About this Risk Management course
This free Risk Management course is split into five different sections. First, you will be introduced to a general overview and history of Risk Management. You will also explore future trends, as well as challenges and opportunities in the field. This course then ends with a “next steps” section for Risk Managers.
- What Is Risk Management?
- History of Risk Management
- Future of Risk Management
- Challenges & Opportunities in Risk Management
- Next Steps for Risk Managers
This free online Risk Management course directs you to free podcasts, videos, and resources, coupled with questions to aid in processing this complex field. Each section is created to encompass two to three hours of learning material.
Whenever you see this icon, be prepared to stop and read, listen, watch, and reflect.
At the end of each section in this course, there is an opportunity for further investment in the field of risk management. These suggestions offer books, courses, or certifications within a wide range of financial and time investments.
1│What Is Risk Management?
Risk management is about identifying and mitigating risk for an investment, project, or other types of ventures. A risk manager analyzes the possible losses associated with an investment. They then take the necessary action that matches their organization’s goals and tolerance for risk.
Here is an overview of a risk management plan that has a focus on agriculture. While risk management is generally associated with finance, it can and should be applied to any industry or sector, and doesn’t necessarily require the risk to be strictly financial. However, all types of risk have financial implications. For example, the Agricultural Risk Management Plan speaks about managing multiple types of risk, from marking to human to legal, as well as a straight-up financial risk. What other types of risks might an organization face, and what are the financial ramifications of those risks?
What is Meant by “Risk?”
Risk is simply either a positive or negative deviation from expectations. Risk managers understand that this means that the more risk involved, the higher the potential returns, although the reverse is also true. With higher risk also comes more volatility. One part of a risk manager’s role is taking steps to reduce this volatility.
There are a variety of types of risk management. Here are eight common types that most risk management falls under.
The First Nations Financial Management Board recorded a webinar that goes over the basics of risk management. This is a great overview of what risk management is and who is involved in risk management conversations. Before you listen, take some time to jot down a scenario or two where an organization, like a First Nation tribe, might encounter risk. Try to broaden your scope beyond simple financial risk! Are the risks you identified worth their potential benefits?
The Risk Manager
Risk managers are analytical. Much of their work is centered around conducting and mitigated risk assessments, which are highly detailed plans. This work involves analyzing statistics, reports, and trends, in addition to their client’s current policies. Risk managers must also understand their client’s objectives, as well as their tolerance for risk. Once a risk manager has put together a strategic plan, they’ll often be the one to present the plan to senior-level staff or boards. Once their plan is in place, risk managers usually conduct ongoing audits to ensure their plan continues to be useful and effective for the client.
If you’re curious about what a typical day for a risk manager looks like, here’s an illustration from one risk manager’s experience.
Steve Fisher is a professional kayaker; his job has a lot of risks involved. In Fisher’s TED Talk, he lays out how to prepare for something that’s never been done before. His advice is applicable to any type of risk, whether it’s to kayak some of the world’s most dangerous rapids or something more routine and mundane. He talks about how to demystify risk by breaking it down into small pieces and analyze the attainability of each of those pieces. After watching, take an example in your own life that feels risky or uncertain and apply Fischer’s principles. Does this change how you view the riskiness of the situation?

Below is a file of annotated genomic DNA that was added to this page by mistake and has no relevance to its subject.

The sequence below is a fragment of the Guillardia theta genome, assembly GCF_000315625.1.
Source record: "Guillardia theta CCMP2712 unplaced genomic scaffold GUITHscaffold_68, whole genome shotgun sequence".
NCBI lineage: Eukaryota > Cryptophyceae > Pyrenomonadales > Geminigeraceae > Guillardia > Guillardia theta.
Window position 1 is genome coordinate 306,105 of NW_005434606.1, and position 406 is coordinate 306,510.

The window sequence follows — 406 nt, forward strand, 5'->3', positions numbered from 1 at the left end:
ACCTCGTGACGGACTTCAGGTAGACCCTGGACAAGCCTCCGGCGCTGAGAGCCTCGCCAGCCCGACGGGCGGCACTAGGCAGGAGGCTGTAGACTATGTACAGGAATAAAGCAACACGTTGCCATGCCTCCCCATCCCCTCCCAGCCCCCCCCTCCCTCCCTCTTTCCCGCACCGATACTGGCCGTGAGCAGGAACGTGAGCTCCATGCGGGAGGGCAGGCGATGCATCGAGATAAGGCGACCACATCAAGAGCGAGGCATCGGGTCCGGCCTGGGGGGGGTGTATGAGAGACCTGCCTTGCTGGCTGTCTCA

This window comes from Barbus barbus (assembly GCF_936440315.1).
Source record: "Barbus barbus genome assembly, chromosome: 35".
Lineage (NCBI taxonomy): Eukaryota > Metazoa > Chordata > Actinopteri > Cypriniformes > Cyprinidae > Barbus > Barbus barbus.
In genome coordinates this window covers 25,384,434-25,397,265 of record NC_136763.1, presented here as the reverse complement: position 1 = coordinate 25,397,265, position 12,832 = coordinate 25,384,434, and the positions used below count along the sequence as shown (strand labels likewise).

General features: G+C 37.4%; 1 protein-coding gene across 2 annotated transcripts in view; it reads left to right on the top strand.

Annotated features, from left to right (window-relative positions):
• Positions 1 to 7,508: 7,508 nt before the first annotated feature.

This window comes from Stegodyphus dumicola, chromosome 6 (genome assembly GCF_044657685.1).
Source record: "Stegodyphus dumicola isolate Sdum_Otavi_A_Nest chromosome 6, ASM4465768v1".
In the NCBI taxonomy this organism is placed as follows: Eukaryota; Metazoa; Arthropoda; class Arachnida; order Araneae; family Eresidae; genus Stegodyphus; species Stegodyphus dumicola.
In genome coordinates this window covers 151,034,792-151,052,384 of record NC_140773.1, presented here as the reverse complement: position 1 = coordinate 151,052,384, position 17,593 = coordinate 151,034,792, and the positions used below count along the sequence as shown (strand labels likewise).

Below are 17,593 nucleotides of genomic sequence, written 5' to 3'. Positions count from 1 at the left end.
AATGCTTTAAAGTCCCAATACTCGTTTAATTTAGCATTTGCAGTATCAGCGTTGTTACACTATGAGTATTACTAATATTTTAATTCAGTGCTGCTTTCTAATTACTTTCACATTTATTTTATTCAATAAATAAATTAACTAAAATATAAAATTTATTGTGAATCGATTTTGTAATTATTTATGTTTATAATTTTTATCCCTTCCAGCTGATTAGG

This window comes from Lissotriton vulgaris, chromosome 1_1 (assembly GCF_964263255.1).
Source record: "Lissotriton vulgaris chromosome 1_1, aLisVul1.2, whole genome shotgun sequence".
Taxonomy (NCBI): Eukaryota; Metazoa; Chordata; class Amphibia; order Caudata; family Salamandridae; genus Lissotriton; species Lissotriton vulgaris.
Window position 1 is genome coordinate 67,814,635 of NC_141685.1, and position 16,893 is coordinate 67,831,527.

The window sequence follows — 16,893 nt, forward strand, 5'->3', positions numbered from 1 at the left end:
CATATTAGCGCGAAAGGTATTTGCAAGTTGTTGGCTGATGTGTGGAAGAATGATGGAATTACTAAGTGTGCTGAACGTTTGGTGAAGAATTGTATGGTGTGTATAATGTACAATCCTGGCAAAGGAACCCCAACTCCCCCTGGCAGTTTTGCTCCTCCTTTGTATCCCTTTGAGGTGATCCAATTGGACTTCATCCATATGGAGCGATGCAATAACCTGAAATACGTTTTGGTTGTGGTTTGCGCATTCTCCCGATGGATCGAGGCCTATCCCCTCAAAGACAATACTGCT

Risk management can be applied to any industry or sector. The process of building a risk management plan is a vital step for organizations to prepare well for the future. Whether you’re interested in traditional financial risk management or not, Udemy offers a one-hour course that covers the role of the risk manager and the importance of successful risk management. It covers how to identify, analyze, rate, reduce, and control risk in any number of situations, giving you the basics of how to manage uncertainty in any organization.
2│History of Risk Management
Games of risk have been around for thousands of years. Practices like the casting of lots, cleromancy, or dice games have ancient roots, and all contain a certain level of risk, though, without much of an understanding, it seems, of the concept of probability. Chance and risk were playthings of the gods and deeply couched in mythology.
Around 1654, however, Blaise Pascal and Pierre de Fermat, both mathematicians among other titles, engaged in correspondence around the question of how to divide the winnings when the players of a dice game must end before someone has won. This was a question that seems to have originated with some Italian thinkers in the 1500s. But their letter was what gave rise to probability theory, the basis of which risk management rests on.
As you watch this talk given by Keith Devlin, author of The Unfinished Game: Pascal, Fermat, and the 17th Century Letter that Made the World Modern, consider the wide-sweeping ramifications of probability theory in our modern world, including the sector of risk management.
Risk Management as a Career
Risk management has been a career longer than the job title. In ancient Rome, there were mutual aid societies that were the forerunners of today’s insurance companies. And precursors of life insurance agents, actuaries, were around in the 1700s in England. Risk management, as we understand it today, came about after World War II with the establishment of our current insurance system, which needed a way to understand risk. As it became apparent that insurance was a very pricey way to manage risk, insurance managers began to expand their scope of understanding. In 1955, a professor at Temple University, Wayne Snider, coined the title risk manager, since insurance managers were now much more focused on understanding and mitigating risks. Throughout the 1970s and 1980s, companies began to up their focus on risk management, and in the 1980s, international risk management was established.